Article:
What 'Stranger Things' Got Wrong About the Department of Energy

Netflix's Stranger Things
Netflix hit "Stranger Things" is one of the best new shows on television and exclusive to the platform. Netflix

Netflix's Stranger Things has emerged as the surprise hit of the summer with its throwback to the Spielberg-esque sci-fi and Carpenter-esque horror of the '80s, as well as an inescapably catchy soundtrack that has earned acclaim in its own right. But the U.S. Department of Energy is keen for you to know they really aren't as bad as they seem.

For the uninitiated (and, really, what are you waiting for?), the eight-part miniseries—created by Matt and Ross Duffer—stars Winona Ryder as a mother desperately trying to find her missing son Will Byers, who, it turns out, has been abducted by an otherworldly creature that lurks in a parallel reality to Earth. Behind the paranormal occurrence is a shadowy operation being run out of a government laboratory overseen by the Department of Energy. Covert agents, led by the sinister Dr. Brenner (played by Matthew Modine), try to keep a lid on the escalating situation at all costs but face unlikely opposition from Will's Goonies -like gang of friends trying to find him.

The Department of Energy is a very real government body, but it is not harboring any hellish monsters, so you can breathe a sigh of relief.

In a blog post titled "What Stranger Things Didn't Get Quite-So-Right About the Energy Department," the Department of Energy does its best to separate fact from fiction following its portrayal in the Netflix show. (I don't recall the FBI ever attempting to distance itself from The X-Files, so perhaps the Energy Department doth protest too much? Where are you hiding the monsters?)

Despite saying he "really enjoyed" Stranger Things, Paul Lester, a spokesperson for the Energy Department, insisted "we don't mess with monsters," nor has it tapped into a real-life Upside Down (the scary parallel universe in the show). "While the Energy Department doesn't chart parallel universes, it does help power the exploration of new worlds. We're talking outer space … for instance, the Energy Department makes nuclear batteries called Multi-Mission Radioisotope Thermoelectric Generators for NASA," said Lester.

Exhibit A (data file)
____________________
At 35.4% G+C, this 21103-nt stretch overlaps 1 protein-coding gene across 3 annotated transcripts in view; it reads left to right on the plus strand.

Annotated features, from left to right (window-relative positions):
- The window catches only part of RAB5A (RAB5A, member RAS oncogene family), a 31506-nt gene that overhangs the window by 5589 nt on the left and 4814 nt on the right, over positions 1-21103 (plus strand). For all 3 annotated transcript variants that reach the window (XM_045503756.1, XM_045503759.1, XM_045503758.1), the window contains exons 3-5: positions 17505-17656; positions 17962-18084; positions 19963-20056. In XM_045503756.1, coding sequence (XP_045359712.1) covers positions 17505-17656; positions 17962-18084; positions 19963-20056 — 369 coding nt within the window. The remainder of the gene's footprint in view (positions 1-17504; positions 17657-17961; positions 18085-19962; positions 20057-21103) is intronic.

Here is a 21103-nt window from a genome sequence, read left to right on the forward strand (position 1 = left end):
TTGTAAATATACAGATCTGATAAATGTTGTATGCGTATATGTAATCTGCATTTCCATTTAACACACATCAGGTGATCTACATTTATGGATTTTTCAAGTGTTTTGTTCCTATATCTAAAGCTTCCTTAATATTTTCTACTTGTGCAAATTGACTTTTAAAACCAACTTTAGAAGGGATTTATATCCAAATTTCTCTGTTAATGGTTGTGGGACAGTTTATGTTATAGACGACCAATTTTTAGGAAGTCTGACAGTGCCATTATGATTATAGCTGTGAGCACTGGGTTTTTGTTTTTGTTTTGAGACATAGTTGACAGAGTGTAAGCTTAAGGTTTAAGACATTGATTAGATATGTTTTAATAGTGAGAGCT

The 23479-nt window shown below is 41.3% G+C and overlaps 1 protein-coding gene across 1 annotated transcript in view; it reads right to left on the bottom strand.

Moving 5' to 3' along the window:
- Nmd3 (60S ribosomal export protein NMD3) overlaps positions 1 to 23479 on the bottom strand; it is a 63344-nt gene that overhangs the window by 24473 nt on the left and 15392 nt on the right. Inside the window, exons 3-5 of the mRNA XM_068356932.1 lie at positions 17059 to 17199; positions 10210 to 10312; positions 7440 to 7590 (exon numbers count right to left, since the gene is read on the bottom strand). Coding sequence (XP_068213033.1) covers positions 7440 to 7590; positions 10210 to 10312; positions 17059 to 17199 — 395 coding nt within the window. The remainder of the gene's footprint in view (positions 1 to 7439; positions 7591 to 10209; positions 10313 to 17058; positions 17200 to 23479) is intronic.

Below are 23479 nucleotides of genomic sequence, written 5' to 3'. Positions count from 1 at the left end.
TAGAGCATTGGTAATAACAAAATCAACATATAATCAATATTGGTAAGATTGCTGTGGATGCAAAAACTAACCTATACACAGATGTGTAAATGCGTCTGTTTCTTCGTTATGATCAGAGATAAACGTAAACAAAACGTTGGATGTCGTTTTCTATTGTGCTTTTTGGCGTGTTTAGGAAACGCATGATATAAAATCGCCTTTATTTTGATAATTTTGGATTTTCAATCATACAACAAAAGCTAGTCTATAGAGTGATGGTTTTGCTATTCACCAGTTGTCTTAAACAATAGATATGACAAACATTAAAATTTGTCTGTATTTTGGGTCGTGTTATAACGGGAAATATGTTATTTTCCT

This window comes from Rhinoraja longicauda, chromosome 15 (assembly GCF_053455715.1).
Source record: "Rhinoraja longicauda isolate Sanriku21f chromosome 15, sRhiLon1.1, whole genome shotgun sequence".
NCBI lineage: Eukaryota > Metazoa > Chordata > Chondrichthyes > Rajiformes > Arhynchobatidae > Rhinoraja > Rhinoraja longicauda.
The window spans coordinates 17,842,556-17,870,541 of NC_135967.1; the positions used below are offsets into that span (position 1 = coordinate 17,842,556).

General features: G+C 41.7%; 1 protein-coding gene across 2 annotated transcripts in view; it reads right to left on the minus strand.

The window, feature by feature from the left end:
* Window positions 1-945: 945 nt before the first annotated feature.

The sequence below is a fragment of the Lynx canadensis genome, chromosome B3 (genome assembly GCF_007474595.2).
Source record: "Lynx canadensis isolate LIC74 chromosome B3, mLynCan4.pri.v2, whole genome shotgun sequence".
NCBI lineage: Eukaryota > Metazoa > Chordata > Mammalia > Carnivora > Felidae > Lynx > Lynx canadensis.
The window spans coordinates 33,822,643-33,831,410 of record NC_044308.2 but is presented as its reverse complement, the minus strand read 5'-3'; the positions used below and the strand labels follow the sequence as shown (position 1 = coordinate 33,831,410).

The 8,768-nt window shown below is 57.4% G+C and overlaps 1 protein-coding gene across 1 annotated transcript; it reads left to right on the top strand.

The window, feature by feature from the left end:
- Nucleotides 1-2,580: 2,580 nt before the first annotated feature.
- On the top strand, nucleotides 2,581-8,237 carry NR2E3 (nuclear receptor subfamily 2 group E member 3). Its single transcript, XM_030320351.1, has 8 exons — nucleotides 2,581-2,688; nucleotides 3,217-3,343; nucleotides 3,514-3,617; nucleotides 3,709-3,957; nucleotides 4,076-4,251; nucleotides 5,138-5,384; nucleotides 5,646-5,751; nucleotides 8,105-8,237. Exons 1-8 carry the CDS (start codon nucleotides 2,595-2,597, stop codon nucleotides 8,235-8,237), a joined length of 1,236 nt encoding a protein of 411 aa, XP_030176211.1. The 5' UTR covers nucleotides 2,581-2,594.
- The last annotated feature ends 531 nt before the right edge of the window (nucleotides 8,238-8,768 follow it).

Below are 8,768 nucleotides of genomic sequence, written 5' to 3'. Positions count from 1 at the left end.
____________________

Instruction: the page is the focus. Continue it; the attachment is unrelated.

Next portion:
And far from the sinister Dr. Brenner, Lester says, the Energy Department's team of scientists are "among the brightest people in the world" who do extremely important work for the safety of U.S. citizens, such as creating "new technologies that help prevent terrorists from getting their hands on nuclear materials." They aren't all men, either—as depicted in Stranger Things, he contends.

Finally, and this isn't actually related to the Energy Department, Lester points out that lights cannot, in fact, be powered by "monsters or other lifeforms." In the show, Ryder's character Joyce Byers tries to communicate with her son through fairy lights in her home, believing he is causing them to flicker.

"This probably isn't a shocker, but electric current actually powers Christmas lights, not monsters or other lifeforms," says Lester. "Christmas light bulbs illuminate when electricity travels through a closed circuit, passing over a filament, causing it to glow brightly." And that is your science lesson for today, folks.

If that hasn't sucked all the fun out of Stranger Things for you, then you'll be pleased to know that a second season of the acclaimed drama could be on the way.

Netflix CEO Reed Hastings told The Guardian last week the streaming giant "would be dumb not to" renew the series for a second run. (The first season certainly left things open-ended.)